Currently, stepper motors and variable speed modules are manually placed on test platforms by operators to determine whether or not a defective voice is overheard. In particular, it is difficult to reach a consensus among multiple enterprises regarding which workpiece affects people’s subjective perception because the quality cannot be objectively evaluated, resulting in a large number of economic losses and many disputes. As previously stated, defect detection and quality control for stepper motors and variable speed modules are achieved by employees listening to the sound repeatedly in a closed silent room to identify the pattern type. Then, the analyzed defect is inspected by experienced staff. This method of detection is not only costly, but also inefficient, and it fluctuates with the flow of employees. Observation based on staff experience to achieve defect detection leads to various disadvantages, such as time consumption and a lack of real standardization.
Therefore, a pattern evaluation system based on anthropomorphic perception is urgently needed. The perception system of human can be divided into two branches: ventral and dorsal flow. Ventral flow represents people’s perception of the overall state of events, and dorsal flow represents the perception of transient fluctuations, by spatial stream and temporal stream CNNs, respectively. In the T-CNN stream, we used a fully convolutional neural network to extract the detailed features of the hoppings between each time spectrum. In order to be more similar to the human perception system, we proposed a neural network model with two different functional branches to identify signals [33]. The characteristics of the system’s bionic ear are similar to human ears, and the calibration dataset is screened by multi-party quality control personnel combined with PCA [34]. After using PCA, we selected a workpiece with obvious features of 14 dimensions to identify, classify, and match with experienced workers, so as to obtain a dataset of the network. With a large amount of calibrated data, the training model has higher objectivity than single subjective discrimination.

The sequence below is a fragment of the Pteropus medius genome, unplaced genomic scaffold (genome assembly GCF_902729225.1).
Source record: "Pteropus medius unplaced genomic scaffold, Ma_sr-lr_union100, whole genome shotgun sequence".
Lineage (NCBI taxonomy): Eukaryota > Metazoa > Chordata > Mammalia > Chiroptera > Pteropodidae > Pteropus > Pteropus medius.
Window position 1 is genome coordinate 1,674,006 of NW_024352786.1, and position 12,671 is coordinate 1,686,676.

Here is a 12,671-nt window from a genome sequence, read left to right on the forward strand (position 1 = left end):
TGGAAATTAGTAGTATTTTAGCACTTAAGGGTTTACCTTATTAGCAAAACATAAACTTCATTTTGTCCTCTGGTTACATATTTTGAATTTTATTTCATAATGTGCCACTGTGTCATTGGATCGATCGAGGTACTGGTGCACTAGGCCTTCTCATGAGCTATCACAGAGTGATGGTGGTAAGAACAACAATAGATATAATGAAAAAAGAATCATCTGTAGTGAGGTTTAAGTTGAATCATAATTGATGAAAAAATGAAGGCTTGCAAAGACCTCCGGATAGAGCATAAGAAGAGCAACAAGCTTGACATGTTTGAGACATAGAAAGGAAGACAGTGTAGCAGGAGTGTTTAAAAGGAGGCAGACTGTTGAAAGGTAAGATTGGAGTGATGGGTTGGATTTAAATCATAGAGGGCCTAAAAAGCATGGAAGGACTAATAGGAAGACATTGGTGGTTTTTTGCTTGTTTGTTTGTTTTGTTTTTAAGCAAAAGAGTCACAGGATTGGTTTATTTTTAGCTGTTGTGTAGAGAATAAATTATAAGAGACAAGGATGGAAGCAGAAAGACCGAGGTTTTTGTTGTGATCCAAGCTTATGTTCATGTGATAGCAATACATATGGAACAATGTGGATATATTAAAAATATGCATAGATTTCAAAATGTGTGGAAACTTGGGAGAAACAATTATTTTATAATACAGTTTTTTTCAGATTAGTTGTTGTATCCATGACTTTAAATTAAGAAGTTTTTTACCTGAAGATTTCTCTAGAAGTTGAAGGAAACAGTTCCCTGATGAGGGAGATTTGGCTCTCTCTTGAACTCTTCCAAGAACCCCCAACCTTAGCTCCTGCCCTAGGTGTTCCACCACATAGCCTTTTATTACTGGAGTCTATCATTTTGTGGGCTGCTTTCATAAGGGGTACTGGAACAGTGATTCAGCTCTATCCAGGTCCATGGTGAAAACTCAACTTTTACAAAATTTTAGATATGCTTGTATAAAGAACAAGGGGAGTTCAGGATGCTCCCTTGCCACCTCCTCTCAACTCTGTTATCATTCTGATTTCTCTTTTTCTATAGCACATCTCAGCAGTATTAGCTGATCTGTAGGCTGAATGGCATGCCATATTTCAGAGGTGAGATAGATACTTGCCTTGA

To address these problems, we designed a new set of analysis period testing and load conditions for devices as well as matching discriminating procedures. According to the customary distance of using smartphones, we wanted to determine the position where the sound is the strongest and the loss is the least. We placed the bionic ear and two other sets of sensors of the same type on the envelope sphere with a radius of 10 cm and selected the right end of the test module as the optimal sound acquisition location. In the experiments, the sensor we used was an acoustic pressure test capacitor microphone AWA14424D, matched with an AWA6162 cochlear implant and AWA14604C bionic auricle. Figure 1 shows the detailed anatomy of the stepper motor module and the measurement environment.
Due to needing to determine the detailed sound features, we entered sound information at different time periods in the identification system. The system acquisition software was LabVIEW 2018, which uses serial port communication with the stepper motor control card for conducting segmented periodic acquisition. The software system was programmed in Python 3.7. The detection algorithm was developed by OpenCV and TensorFlow 1.5 deep learning platform. Figure 2 shows the device composition of our entire system.

3. Proposed Method